How D.Va from 'Overwatch' changed my perspective on softer femininity

Source: Blizzard Entertainment

I used to describe myself as an "anti-pink activist." As a little girl with short hair and ripped jeans, I saw pink as the enemy. I played video games and coded websites. Pink was the gateway to a version of femininity that I just wasn't interested in embracing.

I didn't have Princess Peach when I was my daughter's age, and I didn't yet know that Samus Aran was a woman underneath her power armor. So Lara Croft was my heroine of choice. She didn't wear pink. She was too busy raiding tombs and kicking ass in khaki shorts and a blue tank top.

There were times when I got to play as a teal-shaded Spartan in Halo, but I actively avoided the pink. Pink was what the "other" girls would play as, if their boyfriends coerced them into participating in "Halo Saturdays." Pink was the color of frivolity.

Now, pink is a warrior color.

When I started playing Overwatch a little over year ago, I had no idea what kind of impact the game would have on the industry — let alone my wardrobe. But as I look at the pastel colors in my hair and the changes in my closet, there really has been a profound internal shift toward embracing softer femininity.

Being a "girl gamer" was hard, even if you didn't embrace the pink controllers

Before D.Va and Zarya became my gaming mainstays, I had these ridiculous notions of what it meant to be a "girl gamer." Between the tone-deaf marketing schemes, the cries from the community about "fake gamer girls" and pink being the default "girl color," I insulated myself. During my gaming sessions, I would turn off the voice chat or mask my gender whenever possible, unless I played with familiar people.

To me, it was bad enough to be a woman playing games without embracing the pink peripheral phenomenon. I had no desire to be a beacon of girliness if I showed up at a convention with my gaming rig or a spare controller. But in avoiding the trappings of femininity, I found myself scorning the women who floated through the gaming community on a pink cloud — somehow proud of their girliness.

It used to drive me crazy.

These were the days before I considered myself a feminist, before I saw how toxic the hardcore "girl gamers" like me were to the pink crowd. I saw them as interlopers, as a "them" instead of "us." It was divisive, unnecessary nonsense.

But even when I took up my intersectional feminist stripes, I still couldn't help but scoff at those clouds of pink as they dotted the walls at EB Games and GameStop, or popped up in my Twitter stream. It was still a step toward that version of femininity that I'd always had problems embracing. It made me deeply uncomfortable.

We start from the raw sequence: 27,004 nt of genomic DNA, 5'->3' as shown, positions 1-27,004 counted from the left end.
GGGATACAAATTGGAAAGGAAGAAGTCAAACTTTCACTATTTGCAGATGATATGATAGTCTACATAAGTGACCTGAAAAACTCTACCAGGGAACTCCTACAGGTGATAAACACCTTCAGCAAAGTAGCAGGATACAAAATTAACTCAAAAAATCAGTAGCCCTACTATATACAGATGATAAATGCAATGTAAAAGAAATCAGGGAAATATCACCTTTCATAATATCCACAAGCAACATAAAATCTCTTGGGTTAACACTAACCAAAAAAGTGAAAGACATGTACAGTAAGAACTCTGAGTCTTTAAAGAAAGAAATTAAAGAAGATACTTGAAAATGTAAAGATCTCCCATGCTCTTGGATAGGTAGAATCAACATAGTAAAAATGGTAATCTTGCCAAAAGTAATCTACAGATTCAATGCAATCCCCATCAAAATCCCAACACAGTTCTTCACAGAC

Nothing like a hot pink MEKA and a badass bodybuilder to expand my palette

I've always favored tanks when I play games. In massively multiplayer online games like World of Warcraft and Star Wars: The Old Republic, I always chose the class that could soak the damage and keep the baddies away from the healers. So, when I entered my first Overwatch quick play match, of course I chose a tank.

But the only female character choices I had went against my irrational aversion to pink. There was Zarya, a body-building powerhouse, and D.Va, a cutesy girl in a mech. So, of course, I chose Zarya, questionable hair color choice and all. My first few matches were dismal. I hadn't played a first person shooter in so long that I'd forgotten how much time it took to really sink into the mechanics. 

After a few weeks with the game (and many lost matches), I got comfortable switching characters and finding new ones to play in each class. When I watched Overwatch streams, I began to pay attention to D.Va. 

The overt girliness in her aesthetic turned me off. I felt strange choosing her for the first time. I remember remarking, "I like mechs, so I'm sure I'll like the pink one," to no one at all.

But in no time at all, I found myself utterly charmed by her adorable one-liners and the way she interacted with other characters in-game. The more time I spent playing D.Va, the more I wanted to have little mementos of her scattered around my office. And the fact that D.Va's collectibles were mostly pink didn't seem to bother me anymore. 

One day, I looked down at my pink jeans and realized that my lifelong aversion to pink was finally gone. Pink's frivolity was replaced with the signature color of one of my favorite game characters and memories I'd made with my friends while playing Overwatch.

In my future is a pink D.Va hoodie, complete with her adorable bunny insignia. Hell, my new gaming rig might even be pastel-heavy with an emphasis on the same girliness that I used to abhor. 

And I have D.Va to thank for that.

More Overwatch news and updates

For more on Overwatch, check out the rest of what Mic has to offer. Here is an essay about how Efi Oladele was a missed opportunity for Overwatch, a deep dive into the issue of sexual harassment in Overwatch voice chat, an unintentionally hilarious infographic showing the most popular Overwatch characters in each state, a criticism of Blizzard's failures in its design of Symmetra and a dive into a cool trend on Tumblr that converts your most-played heroes into a psychedelic illustration.

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Amanda Farough

Amanda is a Gaming Editor at Mic. She writes about the game industry, culture, and any strategy game she can get her hands on. You can find her at afarough@mic.com.

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